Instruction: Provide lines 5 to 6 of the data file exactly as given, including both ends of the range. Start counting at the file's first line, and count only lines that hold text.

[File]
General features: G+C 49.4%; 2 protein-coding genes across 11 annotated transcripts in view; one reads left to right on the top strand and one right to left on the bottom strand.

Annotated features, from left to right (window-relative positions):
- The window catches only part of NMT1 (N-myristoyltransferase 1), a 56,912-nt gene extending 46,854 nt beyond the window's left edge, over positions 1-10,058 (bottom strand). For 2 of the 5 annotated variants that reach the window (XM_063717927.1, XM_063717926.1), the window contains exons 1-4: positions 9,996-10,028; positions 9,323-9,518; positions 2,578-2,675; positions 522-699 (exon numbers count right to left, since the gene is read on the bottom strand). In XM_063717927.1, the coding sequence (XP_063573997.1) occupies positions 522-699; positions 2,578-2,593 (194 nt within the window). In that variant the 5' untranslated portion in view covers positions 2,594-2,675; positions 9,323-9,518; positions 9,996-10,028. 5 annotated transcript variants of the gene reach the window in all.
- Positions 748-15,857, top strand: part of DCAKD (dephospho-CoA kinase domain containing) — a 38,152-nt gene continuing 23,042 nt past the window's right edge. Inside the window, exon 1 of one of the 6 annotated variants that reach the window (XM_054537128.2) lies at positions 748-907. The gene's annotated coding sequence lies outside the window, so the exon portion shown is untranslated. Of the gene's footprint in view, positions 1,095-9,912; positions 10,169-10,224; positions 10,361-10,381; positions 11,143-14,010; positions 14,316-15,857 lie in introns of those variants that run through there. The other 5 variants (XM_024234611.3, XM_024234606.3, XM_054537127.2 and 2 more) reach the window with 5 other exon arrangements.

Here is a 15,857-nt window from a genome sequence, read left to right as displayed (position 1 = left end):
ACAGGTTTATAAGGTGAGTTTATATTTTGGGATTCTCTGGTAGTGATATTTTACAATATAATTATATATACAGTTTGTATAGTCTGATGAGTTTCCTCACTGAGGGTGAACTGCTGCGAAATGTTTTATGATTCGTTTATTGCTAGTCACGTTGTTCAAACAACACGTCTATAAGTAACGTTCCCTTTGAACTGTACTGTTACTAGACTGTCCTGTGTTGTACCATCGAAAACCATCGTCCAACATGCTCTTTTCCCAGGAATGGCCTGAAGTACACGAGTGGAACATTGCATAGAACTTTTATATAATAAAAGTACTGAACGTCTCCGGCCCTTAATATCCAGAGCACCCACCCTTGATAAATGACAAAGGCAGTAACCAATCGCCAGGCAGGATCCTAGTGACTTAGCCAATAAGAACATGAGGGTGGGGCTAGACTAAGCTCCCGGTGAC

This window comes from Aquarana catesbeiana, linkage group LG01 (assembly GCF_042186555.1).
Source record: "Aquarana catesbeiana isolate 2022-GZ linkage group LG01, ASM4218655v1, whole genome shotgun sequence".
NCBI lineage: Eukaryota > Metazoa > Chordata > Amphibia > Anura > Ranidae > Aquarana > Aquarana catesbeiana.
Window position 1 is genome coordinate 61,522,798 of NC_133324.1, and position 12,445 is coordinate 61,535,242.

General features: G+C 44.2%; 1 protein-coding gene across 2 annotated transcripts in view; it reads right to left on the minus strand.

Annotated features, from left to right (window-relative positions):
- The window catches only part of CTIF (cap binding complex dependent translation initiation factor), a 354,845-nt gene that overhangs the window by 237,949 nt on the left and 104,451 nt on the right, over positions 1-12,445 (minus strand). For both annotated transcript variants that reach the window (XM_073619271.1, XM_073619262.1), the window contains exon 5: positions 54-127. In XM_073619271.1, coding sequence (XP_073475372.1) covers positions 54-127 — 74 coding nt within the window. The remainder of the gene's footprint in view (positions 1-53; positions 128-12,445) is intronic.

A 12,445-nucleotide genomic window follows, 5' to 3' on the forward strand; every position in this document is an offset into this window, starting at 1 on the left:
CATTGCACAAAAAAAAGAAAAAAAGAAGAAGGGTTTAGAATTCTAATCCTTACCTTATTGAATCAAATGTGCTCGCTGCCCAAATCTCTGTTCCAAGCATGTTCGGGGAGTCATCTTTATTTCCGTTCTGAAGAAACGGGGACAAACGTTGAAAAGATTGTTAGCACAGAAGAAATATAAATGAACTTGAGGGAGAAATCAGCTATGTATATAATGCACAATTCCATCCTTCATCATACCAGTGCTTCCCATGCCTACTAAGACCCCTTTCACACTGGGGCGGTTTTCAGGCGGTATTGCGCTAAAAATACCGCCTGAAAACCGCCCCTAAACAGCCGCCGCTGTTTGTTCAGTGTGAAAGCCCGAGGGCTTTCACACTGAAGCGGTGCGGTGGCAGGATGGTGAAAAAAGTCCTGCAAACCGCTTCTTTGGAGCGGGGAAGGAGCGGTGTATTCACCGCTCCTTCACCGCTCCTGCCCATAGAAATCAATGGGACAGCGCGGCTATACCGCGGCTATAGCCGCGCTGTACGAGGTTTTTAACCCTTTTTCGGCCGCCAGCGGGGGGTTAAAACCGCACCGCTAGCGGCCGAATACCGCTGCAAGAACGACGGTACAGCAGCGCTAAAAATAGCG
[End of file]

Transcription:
Here is a 15,857-nt window from a genome sequence, read left to right as displayed (position 1 = left end):
ACAGGTTTATAAGGTGAGTTTATATTTTGGGATTCTCTGGTAGTGATATTTTACAATATAATTATATATACAGTTTGTATAGTCTGATGAGTTTCCTCACTGAGGGTGAACTGCTGCGAAATGTTTTATGATTCGTTTATTGCTAGTCACGTTGTTCAAACAACACGTCTATAAGTAACGTTCCCTTTGAACTGTACTGTTACTAGACTGTCCTGTGTTGTACCATCGAAAACCATCGTCCAACATGCTCTTTTCCCAGGAATGGCCTGAAGTACACGAGTGGAACATTGCATAGAACTTTTATATAATAAAAGTACTGAACGTCTCCGGCCCTTAATATCCAGAGCACCCACCCTTGATAAATGACAAAGGCAGTAACCAATCGCCAGGCAGGATCCTAGTGACTTAGCCAATAAGAACATGAGGGTGGGGCTAGACTAAGCTCCCGGTGAC